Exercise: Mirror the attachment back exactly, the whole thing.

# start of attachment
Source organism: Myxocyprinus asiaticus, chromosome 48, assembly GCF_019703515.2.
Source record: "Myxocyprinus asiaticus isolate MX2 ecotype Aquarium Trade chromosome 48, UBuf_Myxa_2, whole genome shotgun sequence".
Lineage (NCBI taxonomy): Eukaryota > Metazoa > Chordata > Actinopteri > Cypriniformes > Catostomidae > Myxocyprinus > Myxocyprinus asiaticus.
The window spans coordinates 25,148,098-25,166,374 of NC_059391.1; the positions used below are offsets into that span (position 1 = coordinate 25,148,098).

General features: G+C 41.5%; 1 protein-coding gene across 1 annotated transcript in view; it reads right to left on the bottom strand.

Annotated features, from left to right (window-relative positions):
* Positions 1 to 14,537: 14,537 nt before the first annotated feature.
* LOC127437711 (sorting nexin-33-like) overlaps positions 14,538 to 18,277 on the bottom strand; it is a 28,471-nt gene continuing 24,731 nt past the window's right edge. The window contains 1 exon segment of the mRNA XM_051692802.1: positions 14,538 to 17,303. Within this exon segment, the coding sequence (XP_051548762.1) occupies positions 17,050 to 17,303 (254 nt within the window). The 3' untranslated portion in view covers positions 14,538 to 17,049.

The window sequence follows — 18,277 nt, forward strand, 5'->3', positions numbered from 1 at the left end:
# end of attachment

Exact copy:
Source organism: Myxocyprinus asiaticus, chromosome 48, assembly GCF_019703515.2.
Source record: "Myxocyprinus asiaticus isolate MX2 ecotype Aquarium Trade chromosome 48, UBuf_Myxa_2, whole genome shotgun sequence".
Lineage (NCBI taxonomy): Eukaryota > Metazoa > Chordata > Actinopteri > Cypriniformes > Catostomidae > Myxocyprinus > Myxocyprinus asiaticus.
The window spans coordinates 25,148,098-25,166,374 of NC_059391.1; the positions used below are offsets into that span (position 1 = coordinate 25,148,098).

General features: G+C 41.5%; 1 protein-coding gene across 1 annotated transcript in view; it reads right to left on the bottom strand.

Annotated features, from left to right (window-relative positions):
* Positions 1 to 14,537: 14,537 nt before the first annotated feature.
* LOC127437711 (sorting nexin-33-like) overlaps positions 14,538 to 18,277 on the bottom strand; it is a 28,471-nt gene continuing 24,731 nt past the window's right edge. The window contains 1 exon segment of the mRNA XM_051692802.1: positions 14,538 to 17,303. Within this exon segment, the coding sequence (XP_051548762.1) occupies positions 17,050 to 17,303 (254 nt within the window). The 3' untranslated portion in view covers positions 14,538 to 17,049.

The window sequence follows — 18,277 nt, forward strand, 5'->3', positions numbered from 1 at the left end: